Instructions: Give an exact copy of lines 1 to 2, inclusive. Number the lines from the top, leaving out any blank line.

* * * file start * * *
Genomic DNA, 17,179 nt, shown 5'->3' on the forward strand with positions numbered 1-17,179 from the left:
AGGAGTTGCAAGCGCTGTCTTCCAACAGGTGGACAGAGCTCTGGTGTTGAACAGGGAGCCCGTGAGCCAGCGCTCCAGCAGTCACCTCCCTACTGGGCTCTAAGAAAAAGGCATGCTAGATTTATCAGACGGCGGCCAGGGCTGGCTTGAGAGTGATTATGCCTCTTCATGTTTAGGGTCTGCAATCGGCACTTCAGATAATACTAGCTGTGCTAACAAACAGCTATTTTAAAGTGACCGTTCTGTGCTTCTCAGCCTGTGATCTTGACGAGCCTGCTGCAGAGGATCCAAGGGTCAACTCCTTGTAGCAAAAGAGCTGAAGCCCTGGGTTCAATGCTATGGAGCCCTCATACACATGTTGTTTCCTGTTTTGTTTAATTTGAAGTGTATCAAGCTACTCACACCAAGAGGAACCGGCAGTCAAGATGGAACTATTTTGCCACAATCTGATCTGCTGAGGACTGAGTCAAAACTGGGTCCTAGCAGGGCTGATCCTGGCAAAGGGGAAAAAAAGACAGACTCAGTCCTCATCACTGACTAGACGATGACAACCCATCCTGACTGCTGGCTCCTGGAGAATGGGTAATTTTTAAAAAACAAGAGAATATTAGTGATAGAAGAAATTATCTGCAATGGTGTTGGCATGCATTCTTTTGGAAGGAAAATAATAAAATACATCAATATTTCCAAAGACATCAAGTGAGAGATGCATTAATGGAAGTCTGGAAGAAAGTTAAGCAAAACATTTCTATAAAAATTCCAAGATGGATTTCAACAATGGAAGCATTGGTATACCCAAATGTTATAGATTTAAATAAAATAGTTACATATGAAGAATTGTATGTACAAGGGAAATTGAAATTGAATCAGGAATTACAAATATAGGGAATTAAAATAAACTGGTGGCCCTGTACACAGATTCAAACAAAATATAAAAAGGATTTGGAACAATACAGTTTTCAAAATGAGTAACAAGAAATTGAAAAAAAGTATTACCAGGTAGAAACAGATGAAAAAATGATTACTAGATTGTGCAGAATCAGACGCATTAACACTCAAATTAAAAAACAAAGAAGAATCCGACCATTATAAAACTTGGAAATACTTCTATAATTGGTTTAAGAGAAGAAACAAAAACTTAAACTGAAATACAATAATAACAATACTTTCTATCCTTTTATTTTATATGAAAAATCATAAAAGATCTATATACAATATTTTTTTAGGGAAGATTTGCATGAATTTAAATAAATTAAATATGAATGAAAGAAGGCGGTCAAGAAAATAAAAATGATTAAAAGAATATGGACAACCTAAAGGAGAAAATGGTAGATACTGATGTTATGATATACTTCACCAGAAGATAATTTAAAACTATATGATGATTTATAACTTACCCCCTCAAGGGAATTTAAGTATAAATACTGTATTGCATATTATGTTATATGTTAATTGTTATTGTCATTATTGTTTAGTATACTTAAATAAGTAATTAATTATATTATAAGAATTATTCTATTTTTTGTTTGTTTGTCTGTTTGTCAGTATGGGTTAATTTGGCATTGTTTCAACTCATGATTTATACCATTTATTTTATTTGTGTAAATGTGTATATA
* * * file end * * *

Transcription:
Genomic DNA, 17,179 nt, shown 5'->3' on the forward strand with positions numbered 1-17,179 from the left:
AGGAGTTGCAAGCGCTGTCTTCCAACAGGTGGACAGAGCTCTGGTGTTGAACAGGGAGCCCGTGAGCCAGCGCTCCAGCAGTCACCTCCCTACTGGGCTCTAAGAAAAAGGCATGCTAGATTTATCAGACGGCGGCCAGGGCTGGCTTGAGAGTGATTATGCCTCTTCATGTTTAGGGTCTGCAATCGGCACTTCAGATAATACTAGCTGTGCTAACAAACAGCTATTTTAAAGTGACCGTTCTGTGCTTCTCAGCCTGTGATCTTGACGAGCCTGCTGCAGAGGATCCAAGGGTCAACTCCTTGTAGCAAAAGAGCTGAAGCCCTGGGTTCAATGCTATGGAGCCCTCATACACATGTTGTTTCCTGTTTTGTTTAATTTGAAGTGTATCAAGCTACTCACACCAAGAGGAACCGGCAGTCAAGATGGAACTATTTTGCCACAATCTGATCTGCTGAGGACTGAGTCAAAACTGGGTCCTAGCAGGGCTGATCCTGGCAAAGGGGAAAAAAAGACAGACTCAGTCCTCATCACTGACTAGACGATGACAACCCATCCTGACTGCTGGCTCCTGGAGAATGGGTAATTTTTAAAAAACAAGAGAATATTAGTGATAGAAGAAATTATCTGCAATGGTGTTGGCATGCATTCTTTTGGAAGGAAAATAATAAAATACATCAATATTTCCAAAGACATCAAGTGAGAGATGCATTAATGGAAGTCTGGAAGAAAGTTAAGCAAAACATTTCTATAAAAATTCCAAGATGGATTTCAACAATGGAAGCATTGGTATACCCAAATGTTATAGATTTAAATAAAATAGTTACATATGAAGAATTGTATGTACAAGGGAAATTGAAATTGAATCAGGAATTACAAATATAGGGAATTAAAATAAACTGGTGGCCCTGTACACAGATTCAAACAAAATATAAAAAGGATTTGGAACAATACAGTTTTCAAAATGAGTAACAAGAAATTGAAAAAAAGTATTACCAGGTAGAAACAGATGAAAAAATGATTACTAGATTGTGCAGAATCAGACGCATTAACACTCAAATTAAAAAACAAAGAAGAATCCGACCATTATAAAACTTGGAAATACTTCTATAATTGGTTTAAGAGAAGAAACAAAAACTTAAACTGAAATACAATAATAACAATACTTTCTATCCTTTTATTTTATATGAAAAATCATAAAAGATCTATATACAATATTTTTTTAGGGAAGATTTGCATGAATTTAAATAAATTAAATATGAATGAAAGAAGGCGGTCAAGAAAATAAAAATGATTAAAAGAATATGGACAACCTAAAGGAGAAAATGGTAGATACTGATGTTATGATATACTTCACCAGAAGATAATTTAAAACTATATGATGATTTATAACTTACCCCCTCAAGGGAATTTAAGTATAAATACTGTATTGCATATTATGTTATATGTTAATTGTTATTGTCATTATTGTTTAGTATACTTAAATAAGTAATTAATTATATTATAAGAATTATTCTATTTTTTGTTTGTTTGTCTGTTTGTCAGTATGGGTTAATTTGGCATTGTTTCAACTCATGATTTATACCATTTATTTTATTTGTGTAAATGTGTATATA